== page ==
I looked over and saw some other balls. They looked like plastic grocery bags wrapped up with twine and I realized these kids don’t even have an actual soccer ball to play with. That just really boggled my mind. On the last day of our trip I gave away my soccer ball. It really left a big impact on me to see all the kids’ faces with smiles on them and cheering. When I got back to the United States I started thinking and I finally said to myself that I want to see more of this. I want to keep giving away new soccer balls to kids and see smiles on their faces. So I contacted some people. I contacted the former president of Wilson Sports, Jim Baugh, and he gave me some direction and helped out a little. I then contacted Wilson’s president and he gave me some balls. I contacted Franklin and Rawlings, built a connection with SoccerPro, MC Sports and the varsity soccer coach at Hope College, Dr. Steve Smith. They all helped me reach my goal last year of giving away 500 soccer balls. So this year my goal is 1,000. Last year we delivered soccer balls to Haiti, India, Zambia, South Africa and Mozambique. I had a lot of fun last year and so I thought maybe I should go for a bigger goal this year. That’s why I chose 1,000.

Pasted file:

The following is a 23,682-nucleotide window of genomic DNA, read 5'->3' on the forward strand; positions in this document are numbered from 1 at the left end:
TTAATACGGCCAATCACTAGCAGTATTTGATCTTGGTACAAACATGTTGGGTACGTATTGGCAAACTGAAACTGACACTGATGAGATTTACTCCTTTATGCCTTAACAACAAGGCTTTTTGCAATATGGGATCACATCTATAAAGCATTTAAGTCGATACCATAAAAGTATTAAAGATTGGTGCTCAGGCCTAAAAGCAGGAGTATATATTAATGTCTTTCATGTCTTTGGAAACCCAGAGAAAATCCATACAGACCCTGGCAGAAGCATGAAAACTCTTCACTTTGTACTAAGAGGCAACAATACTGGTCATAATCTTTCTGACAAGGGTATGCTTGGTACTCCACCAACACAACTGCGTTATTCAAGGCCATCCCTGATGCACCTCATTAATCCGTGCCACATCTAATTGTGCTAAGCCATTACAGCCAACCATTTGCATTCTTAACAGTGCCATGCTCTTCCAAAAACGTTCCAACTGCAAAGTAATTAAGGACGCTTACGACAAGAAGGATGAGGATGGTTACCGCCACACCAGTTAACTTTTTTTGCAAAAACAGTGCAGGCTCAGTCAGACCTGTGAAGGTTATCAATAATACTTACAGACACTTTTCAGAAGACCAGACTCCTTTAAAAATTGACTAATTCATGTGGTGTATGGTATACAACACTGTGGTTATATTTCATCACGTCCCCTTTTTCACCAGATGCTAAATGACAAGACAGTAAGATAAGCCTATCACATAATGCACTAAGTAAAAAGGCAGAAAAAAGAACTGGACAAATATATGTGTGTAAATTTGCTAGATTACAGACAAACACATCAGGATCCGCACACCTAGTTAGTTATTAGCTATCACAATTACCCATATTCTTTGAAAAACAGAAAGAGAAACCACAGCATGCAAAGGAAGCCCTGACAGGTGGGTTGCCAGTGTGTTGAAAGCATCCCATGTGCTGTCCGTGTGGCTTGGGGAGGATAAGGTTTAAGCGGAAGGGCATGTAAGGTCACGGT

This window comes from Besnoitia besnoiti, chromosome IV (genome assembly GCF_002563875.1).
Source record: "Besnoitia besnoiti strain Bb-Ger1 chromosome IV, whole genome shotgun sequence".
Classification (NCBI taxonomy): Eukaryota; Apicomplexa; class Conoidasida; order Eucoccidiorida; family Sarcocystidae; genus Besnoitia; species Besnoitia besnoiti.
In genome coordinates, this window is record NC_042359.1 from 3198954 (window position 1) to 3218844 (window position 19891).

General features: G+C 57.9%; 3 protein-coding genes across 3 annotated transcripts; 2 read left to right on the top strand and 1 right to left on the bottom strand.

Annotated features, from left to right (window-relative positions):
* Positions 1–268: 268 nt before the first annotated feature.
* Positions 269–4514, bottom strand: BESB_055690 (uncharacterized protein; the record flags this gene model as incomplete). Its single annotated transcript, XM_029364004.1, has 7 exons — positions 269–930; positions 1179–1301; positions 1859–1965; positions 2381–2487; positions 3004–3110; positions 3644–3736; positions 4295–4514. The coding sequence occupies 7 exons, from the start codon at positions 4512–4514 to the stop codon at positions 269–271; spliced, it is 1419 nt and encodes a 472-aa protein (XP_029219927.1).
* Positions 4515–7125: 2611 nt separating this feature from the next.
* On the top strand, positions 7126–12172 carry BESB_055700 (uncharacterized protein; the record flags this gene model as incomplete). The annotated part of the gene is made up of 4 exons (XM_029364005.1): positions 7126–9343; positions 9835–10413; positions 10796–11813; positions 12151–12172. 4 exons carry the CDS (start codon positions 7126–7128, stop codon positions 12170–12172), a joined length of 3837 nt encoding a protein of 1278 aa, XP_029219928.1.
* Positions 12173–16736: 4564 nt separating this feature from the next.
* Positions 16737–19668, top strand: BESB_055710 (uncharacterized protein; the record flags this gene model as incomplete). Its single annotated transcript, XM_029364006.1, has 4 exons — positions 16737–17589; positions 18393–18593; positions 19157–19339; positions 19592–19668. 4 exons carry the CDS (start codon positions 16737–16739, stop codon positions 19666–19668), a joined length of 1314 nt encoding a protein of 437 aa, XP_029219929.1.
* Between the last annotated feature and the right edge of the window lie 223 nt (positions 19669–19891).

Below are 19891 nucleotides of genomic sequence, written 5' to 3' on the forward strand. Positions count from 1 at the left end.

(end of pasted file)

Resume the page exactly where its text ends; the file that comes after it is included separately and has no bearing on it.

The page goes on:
There were a lot of highlights from last year. We actually delivered forty new soccer balls to kids in a South African township during the US v England World Cup match. It was awesome to see the smiles on the kids’ faces while they held their new soccer balls. A lot of these kids don’t get the opportunity to play with a real soccer ball and enjoy the beautiful game. That’s what Charity Ball is all about -getting impoverished kids new, quality soccer balls.
How old were you when you started Charity Ball? – I started Charity Ball when I was ten, and I just turned 12.
Well happy birthday! A lot of people want to do something and have ideas to get involved. They talk about it but never really end up doing much about it. You had this idea to get kids soccer balls and to get involved. What was the very first step you had to take to start the process? – I returned home and I thought about it for a long time and I just kept thinking I love seeing kids being able to play the sport they love with a real ball. At first, I was a little scared because I didn’t know what to expect and how it was all going to go down. But with the support of my family I started calling up some people. Eventually money and soccer balls started coming in and it just kind of went from there.